Play Your Part can be a cause that young people, and indeed all citizens, can own, says Wendy Tlou, Brand South Africa’s chief marketing officer.Staff writerThe Play Your Part campaign is a call for every South African to do what they do with excellence and diligence in order to help the country become a brand that attracts investment, according to Wendy Tlou, chief marketing officer at Brand South Africa. Tlou has the job of marketing South Africa to the global community – and selling the country to its own people.”Every person needs to realise that the little they do can add value,” she says. “The guy who fills potholes is just as important as the CEO of a conglomerate.”Play your Part was created to stimulate society from the ground up, encouraging South Africans to fulfil their individual potential in all they do.”We need measurable and actionable plans that have a visible impact, and make South Africa globally competitive.”Playing your part to achieve the goals of the NDPBecause of this, Tlou says, Brand South Africa wants to reconcile the National Development Plan (NDP) as an ideological document with a clear and simple roadmap for implementation that can be driven at grassroots level.”The NDP is not some far-fetched, theoretical concept. It is happening right now. We want to demystify it as a theoretical concept. The road works you see every day are the NDP at work.” The NDP is a crystallisation of the vision of South Africa as a globally competitive nation.She says the notion of competitiveness is key to attracting the investment, such as tourism, that is essential for creating jobs.Encouraging foreign direct investment – with a view to achieving the national developmental agenda – is the main objective of forging a strong nation brand. This will have a direct impact on our country’s levels of inequality, which are a source of many social ills.The youth and their aspirations are key to Brand South Africa’s Play Your Part programme. Before democracy in 1994, Tlou says, the South African youth owned a cause – freedom. But after 1994 the notion of freedom and playing your part can still be a powerful mobilising force for active citizenship and nation building. Play Your Part can be a cause that young people, and indeed all citizens, can own.Fighting gender violenceAs we look towards the annual 16 Days of Activism for No Violence Against Women and Children, Play Your Part becomes a practical response to the scourge of gender-based violence in our country.Tlou feels passionate about eradicating gender-based violence: “A country such as South Africa that has been such a moral beacon and model of progressive thinking cannot, 20 years after democracy, be facing a situation where at least one in five women are victims of gender-based violence.”In addition, the cost of such a phenomenon to our country is not merely a philosophical one. According to a KPMG report – Too Costly to Ignore – the Economic Impact of Gender-Based Violence in South Africa – released in September this year, gender-based violence costs the South African economy between R28.4-billion to R42.2-billion a year.”With such a reputational and financial risk attached to the consequences of gender-based violence, we need to ask how each of us can play our part to eradicate gender based violence in our country. We need to ask ourselves, how we can play our part to contribute to a safer more equitable country for the women and children of our country?”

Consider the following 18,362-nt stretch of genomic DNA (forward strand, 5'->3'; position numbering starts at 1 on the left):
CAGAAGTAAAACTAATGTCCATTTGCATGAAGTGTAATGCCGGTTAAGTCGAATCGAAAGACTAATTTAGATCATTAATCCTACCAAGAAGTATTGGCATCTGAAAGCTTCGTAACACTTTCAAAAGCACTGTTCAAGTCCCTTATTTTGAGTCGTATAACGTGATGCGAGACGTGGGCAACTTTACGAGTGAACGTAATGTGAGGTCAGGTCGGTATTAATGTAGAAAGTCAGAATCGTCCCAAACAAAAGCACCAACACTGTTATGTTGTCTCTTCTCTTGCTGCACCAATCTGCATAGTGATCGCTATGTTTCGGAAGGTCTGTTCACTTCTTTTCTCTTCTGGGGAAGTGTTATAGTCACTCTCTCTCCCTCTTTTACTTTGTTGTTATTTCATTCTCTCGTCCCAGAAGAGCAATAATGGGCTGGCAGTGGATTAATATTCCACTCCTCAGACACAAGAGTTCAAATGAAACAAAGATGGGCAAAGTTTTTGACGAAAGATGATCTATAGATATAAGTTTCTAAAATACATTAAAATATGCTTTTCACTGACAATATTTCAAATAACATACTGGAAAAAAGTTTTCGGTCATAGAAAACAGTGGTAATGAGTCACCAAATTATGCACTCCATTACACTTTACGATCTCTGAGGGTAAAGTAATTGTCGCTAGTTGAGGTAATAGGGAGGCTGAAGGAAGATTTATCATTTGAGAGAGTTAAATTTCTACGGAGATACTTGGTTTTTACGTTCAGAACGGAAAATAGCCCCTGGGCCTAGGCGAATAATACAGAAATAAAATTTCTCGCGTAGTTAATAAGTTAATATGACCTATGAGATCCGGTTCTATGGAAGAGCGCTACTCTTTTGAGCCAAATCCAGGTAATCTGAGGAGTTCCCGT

ESPN College GameDayESPN has updated its college football “future” power rankings. The “FPR” is a projection of which college football teams will dominate the sport over the next three years. Here’s ESPN’s description:FPR is a projection of a program’s strength over the next three years, not just the 2016 season. An eight-person panel of ESPN reporters and analysts — Heather Dinich, Brad Edwards, Travis Haney, Sharon Katz, Tom Luginbill, Ted Miller, Adam Rittenberg and Mark Schlabach — graded teams based on five criteria, which were weighed differently to account for their impact on overall sustained success. The criteria: coaching (27 percent of the formula), current talent (27 percent), recruiting (20 percent), title path (16 percent) and program foundation (10 percent).Which team does ESPN think will rule the sport over the next three seasons? The reigning national champions.Alabama, which was overtaken by Ohio State in the 2015 edition of the FPR, has its No. 1 spot back. The Crimson Tide continue to recruit as well as ever and, coming off a national title, they’re an obvious choice for No. 1. Here’s the rest of the top 25: Alabama’s at No. 1, of course.AlabamaOhio StateFSUClemsonMichiganLSUStanfordOklahomaNotre DameMichigan StateFloridaGeorgiaUSCTennesseeTCUUCLATexasAuburnMiamiOle MissWashingtonOregonLouisvilleOklahoma StateNebraskaYou can view ESPN’s full rankings here.